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What makes a product excellent is not just how good it is in itself, but also how it holds up against its newer generations and upgrades in terms of value. I don’t see myself buying another GoPro for the next few years — unless there are some upgrades beyond my imagination. 

GoPro Max

The GoPro Max. Photo: GoPro

I was most excited to try this camera out as it points to unexplored territory for musicians as well as concert photography. Additionally, the dual camera setup on the GoPro Max doubles up as having two GoPro Hero 8s on each side and that’s a huge plus.

A lot of the features overlap with the Hero 8 Black which I won’t go over again. The biggest addition is having a screen that can show you what you look like when you flip the camera towards yourself. These are some of the key features:

360 Video

The 360 video lets you choose how you want to frame the shot on the app or a software such as Premiere Pro later, opening up a lot of possibilities for how you can shoot and edit too. Here is an example of our choice featuring Mumbai-based community choir Kokomo where the camera was stationary — 

360 Timelapse

You can shoot timelapses in 360, pan the camera, zoom and explore other multiple interesting movements on the app. 

Better stabilization

Since the 360 camera records more than what your frame needs, the GoPro Max’s camera stabilizes shots that you wouldn’t be able to stabilize even on the Hero 8 Black. 

Horizon leveling

This is a nifty feature that lets you move the camera around in any angle — all while it holds the horizon. 


Here are a few examples of power panoramic shots as well as 360 clicks —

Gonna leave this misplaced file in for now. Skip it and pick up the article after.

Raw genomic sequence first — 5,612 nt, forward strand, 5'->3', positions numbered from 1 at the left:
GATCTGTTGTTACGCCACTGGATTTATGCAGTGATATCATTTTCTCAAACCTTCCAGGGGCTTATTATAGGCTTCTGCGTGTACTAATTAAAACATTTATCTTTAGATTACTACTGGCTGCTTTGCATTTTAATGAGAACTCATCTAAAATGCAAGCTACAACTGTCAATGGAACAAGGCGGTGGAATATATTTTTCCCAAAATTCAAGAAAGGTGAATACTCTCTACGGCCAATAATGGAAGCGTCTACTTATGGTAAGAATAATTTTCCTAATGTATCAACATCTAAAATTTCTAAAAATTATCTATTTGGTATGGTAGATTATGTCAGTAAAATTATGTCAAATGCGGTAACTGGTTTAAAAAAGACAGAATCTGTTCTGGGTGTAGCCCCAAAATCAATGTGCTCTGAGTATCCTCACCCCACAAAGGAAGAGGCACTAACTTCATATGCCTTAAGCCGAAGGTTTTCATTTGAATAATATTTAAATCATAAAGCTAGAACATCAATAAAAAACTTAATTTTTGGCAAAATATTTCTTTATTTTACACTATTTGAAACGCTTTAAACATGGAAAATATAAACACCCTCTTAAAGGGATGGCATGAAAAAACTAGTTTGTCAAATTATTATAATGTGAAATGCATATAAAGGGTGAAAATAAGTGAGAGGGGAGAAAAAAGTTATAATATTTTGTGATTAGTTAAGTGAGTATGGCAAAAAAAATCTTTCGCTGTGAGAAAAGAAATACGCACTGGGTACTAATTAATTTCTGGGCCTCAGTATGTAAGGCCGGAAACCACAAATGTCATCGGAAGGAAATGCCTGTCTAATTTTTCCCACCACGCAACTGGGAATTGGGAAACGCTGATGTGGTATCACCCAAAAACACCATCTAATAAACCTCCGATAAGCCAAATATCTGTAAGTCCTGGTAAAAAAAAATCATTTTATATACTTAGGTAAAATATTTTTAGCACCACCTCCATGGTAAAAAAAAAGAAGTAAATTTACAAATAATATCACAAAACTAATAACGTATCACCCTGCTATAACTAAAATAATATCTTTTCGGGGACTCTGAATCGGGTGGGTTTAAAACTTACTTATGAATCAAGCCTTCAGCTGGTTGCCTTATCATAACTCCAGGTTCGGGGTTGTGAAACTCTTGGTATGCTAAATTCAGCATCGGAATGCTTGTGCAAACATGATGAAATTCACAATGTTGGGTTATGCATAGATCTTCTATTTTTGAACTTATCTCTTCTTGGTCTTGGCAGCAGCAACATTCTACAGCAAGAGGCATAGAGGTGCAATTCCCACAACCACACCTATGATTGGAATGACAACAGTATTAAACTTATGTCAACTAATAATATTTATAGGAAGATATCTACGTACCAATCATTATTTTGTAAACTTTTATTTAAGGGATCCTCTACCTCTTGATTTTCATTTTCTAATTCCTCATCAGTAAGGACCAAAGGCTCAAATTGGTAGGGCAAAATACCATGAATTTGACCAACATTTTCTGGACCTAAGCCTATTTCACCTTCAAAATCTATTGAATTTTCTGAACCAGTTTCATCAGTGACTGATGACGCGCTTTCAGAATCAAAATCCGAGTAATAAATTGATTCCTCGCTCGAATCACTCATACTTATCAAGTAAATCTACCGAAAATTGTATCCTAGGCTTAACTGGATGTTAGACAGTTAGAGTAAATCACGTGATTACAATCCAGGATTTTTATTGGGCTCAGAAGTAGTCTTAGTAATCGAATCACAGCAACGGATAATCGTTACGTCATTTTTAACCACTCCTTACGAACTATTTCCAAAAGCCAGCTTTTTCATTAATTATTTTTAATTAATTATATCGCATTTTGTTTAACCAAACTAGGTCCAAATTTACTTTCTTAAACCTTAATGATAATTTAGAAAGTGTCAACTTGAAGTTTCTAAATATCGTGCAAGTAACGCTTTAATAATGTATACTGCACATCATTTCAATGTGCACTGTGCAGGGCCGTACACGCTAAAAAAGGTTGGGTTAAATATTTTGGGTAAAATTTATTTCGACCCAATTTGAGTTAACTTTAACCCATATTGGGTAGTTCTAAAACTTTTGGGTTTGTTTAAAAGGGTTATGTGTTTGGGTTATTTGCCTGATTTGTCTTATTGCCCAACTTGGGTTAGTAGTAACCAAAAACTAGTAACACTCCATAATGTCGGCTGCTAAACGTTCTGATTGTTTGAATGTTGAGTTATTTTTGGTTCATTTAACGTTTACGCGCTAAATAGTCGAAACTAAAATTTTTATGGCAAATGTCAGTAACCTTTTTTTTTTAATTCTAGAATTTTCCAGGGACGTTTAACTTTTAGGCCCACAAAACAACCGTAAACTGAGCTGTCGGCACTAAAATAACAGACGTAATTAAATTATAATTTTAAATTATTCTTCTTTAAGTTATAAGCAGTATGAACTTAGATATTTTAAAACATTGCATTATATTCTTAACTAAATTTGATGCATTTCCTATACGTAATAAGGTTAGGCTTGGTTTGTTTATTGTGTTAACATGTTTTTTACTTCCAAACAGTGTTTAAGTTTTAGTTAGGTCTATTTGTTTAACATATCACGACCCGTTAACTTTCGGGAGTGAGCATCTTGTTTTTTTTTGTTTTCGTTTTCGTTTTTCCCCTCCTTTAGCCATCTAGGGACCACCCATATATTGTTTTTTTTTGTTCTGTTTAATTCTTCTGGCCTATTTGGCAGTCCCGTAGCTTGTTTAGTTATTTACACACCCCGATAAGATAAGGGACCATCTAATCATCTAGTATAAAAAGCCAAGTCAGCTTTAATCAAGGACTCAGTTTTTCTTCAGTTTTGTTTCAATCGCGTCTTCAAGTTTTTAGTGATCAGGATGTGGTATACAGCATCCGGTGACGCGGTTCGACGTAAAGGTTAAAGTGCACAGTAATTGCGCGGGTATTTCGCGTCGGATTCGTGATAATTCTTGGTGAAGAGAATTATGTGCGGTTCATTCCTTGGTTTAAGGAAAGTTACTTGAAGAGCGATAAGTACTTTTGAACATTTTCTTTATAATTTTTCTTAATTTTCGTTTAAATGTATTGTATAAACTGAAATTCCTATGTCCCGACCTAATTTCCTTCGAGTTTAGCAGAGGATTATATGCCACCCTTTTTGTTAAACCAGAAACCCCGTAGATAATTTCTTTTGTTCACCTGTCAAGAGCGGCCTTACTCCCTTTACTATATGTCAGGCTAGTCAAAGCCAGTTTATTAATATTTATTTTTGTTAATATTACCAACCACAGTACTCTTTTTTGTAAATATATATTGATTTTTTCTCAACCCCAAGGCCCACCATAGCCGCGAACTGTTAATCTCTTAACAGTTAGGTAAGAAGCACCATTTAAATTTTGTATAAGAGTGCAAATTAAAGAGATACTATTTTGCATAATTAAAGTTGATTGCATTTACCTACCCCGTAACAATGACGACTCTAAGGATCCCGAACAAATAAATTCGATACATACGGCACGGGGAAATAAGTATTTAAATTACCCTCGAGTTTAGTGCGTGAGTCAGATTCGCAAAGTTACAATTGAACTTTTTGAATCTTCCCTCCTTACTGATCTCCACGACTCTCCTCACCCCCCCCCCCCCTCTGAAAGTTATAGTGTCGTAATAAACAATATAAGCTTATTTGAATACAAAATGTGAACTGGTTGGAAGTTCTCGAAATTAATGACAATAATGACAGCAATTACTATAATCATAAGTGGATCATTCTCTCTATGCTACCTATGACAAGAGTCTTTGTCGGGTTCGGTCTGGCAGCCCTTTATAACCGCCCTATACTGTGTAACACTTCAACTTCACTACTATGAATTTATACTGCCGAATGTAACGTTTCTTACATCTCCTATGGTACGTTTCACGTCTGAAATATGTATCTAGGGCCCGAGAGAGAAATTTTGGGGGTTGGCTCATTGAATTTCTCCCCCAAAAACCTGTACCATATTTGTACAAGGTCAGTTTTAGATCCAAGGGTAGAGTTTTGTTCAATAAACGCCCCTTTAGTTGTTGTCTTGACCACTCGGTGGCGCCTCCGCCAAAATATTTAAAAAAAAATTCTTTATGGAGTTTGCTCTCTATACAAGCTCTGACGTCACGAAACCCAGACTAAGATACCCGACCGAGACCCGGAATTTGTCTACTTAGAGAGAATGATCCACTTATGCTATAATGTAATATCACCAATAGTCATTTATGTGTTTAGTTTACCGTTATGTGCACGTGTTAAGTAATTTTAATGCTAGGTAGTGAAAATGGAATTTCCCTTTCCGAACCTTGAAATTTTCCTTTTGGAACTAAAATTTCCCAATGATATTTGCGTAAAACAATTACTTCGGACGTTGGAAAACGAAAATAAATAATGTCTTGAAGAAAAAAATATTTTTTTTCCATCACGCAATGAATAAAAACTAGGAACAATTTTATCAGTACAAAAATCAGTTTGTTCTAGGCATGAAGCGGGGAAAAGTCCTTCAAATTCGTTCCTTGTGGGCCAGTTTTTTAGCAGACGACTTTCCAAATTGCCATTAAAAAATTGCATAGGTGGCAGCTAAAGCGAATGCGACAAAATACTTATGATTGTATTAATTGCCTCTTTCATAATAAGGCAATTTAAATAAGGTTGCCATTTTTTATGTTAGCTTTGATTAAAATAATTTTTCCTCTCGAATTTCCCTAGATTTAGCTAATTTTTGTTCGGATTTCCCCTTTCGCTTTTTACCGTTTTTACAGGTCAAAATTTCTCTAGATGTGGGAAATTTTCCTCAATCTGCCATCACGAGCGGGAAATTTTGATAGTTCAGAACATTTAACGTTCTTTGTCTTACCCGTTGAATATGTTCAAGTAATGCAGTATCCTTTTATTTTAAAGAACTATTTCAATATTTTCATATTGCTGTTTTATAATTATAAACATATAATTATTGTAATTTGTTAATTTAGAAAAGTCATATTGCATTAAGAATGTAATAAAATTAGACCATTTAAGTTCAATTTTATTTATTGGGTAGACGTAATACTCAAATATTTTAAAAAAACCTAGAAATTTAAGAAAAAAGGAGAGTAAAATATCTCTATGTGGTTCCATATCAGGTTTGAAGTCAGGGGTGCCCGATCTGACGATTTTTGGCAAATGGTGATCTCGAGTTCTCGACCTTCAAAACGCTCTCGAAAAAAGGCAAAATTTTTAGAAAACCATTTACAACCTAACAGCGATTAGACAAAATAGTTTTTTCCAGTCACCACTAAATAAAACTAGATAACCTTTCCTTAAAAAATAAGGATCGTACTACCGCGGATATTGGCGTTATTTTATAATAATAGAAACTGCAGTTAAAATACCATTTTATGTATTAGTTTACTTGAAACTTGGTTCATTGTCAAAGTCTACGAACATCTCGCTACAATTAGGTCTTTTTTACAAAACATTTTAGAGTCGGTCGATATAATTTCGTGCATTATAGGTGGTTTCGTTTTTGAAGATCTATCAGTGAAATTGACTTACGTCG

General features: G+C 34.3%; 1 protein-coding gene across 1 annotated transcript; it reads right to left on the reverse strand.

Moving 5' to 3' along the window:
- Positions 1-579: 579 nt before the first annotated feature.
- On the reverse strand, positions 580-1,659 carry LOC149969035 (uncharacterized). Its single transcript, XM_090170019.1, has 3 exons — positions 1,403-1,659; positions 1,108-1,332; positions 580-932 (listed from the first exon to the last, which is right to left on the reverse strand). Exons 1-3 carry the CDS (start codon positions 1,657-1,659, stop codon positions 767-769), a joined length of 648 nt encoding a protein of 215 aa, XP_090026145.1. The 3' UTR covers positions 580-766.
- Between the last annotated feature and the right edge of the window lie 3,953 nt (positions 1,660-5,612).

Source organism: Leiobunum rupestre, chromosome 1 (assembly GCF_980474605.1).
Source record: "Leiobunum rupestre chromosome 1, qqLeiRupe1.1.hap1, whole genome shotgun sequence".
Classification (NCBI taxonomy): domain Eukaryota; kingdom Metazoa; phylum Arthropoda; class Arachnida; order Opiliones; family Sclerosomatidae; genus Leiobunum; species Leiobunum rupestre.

Photo: Prashin Jagger.

Photo: Prashin Jagger.

Photo: Prashin Jagger.

Photo: Prashin Jagger.

Pros and Cons


  1. Livestream on Max Superview (as compared to superview on GoPro Hero 8 Black).
  2. Superb battery life if you’re not filming long clips, which you shouldn’t be doing on a 360 camera itself anyway.
  3. Provides versatility for being a 360 camera plus two Hero 8 cameras built into one. 
  4. A screen where you can see yourself. 
  5. The horizon levelling mode is underrated for movement shots and for when you can’t control how you will be moving the camera. 


  1. No 360 Livestream.
  2. This is not a camera for slow motion, the fastest frame rate for all modes is 60 frames per second (FPS), even the single camera modes. 
  3. Shoots 30 FPS on 360, lesser possibility to slow this footage down.
  4. Doesn’t perform great in dark environments. 

Rating: (4/5)

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The GoPro Max touches new territories but has some space to grow and provide better features. It’s a solid camera for a 360 camera. Power packed with tools and a steep learning curve, it’s a camera I will use a lot more to learn what more I can do and how I can shoot music with this. If you want to explore 360 and have the room to buy this camera, I’d say go for it.


This is where it all comes together. Once you’ve shot your amazing photos and videos, what matters next is how you share these experiences. The GoPro app has its ups and downs and the Apple experience is much better than on Android or Windows, even in terms of software availability. Differences aside, it gives you the power to churn something in a quick time and robust fashion. The things that would take a while to do on a computer, your phone will be able to render in an effective way. 

Rating: (4/5)

The GoPro experience from the perspective of a photographer, filmmaker and musician 

Here’s a video to give you a glimpse into what the GoPro launch was like —

As a tool for a photographer or filmmaker, the GoPro is something to always have in your arsenal. It gives a fresh perspective to your art. I would highly recommend both the cameras but bear in mind that they have a steep learning curve, not just from a technological point of view but also in terms of vocabulary. It’ll take some time to understand how to use this tool effectively before you finally convey what your message is. 

For a musician, it’s perfect to document your shows, rehearsals and vlogs. It’s not the best tool to record a show from the audience unless the lighting at the gig is on point. I can also see musicians using this tool to create content for their social media and YouTube channels without much effort. 

Here is something I shot for house gig series Little Sounds on the GoPro —

The author is a freelance photographer and bassist. Follow him on Twitter and Instagram at @prashinjagger.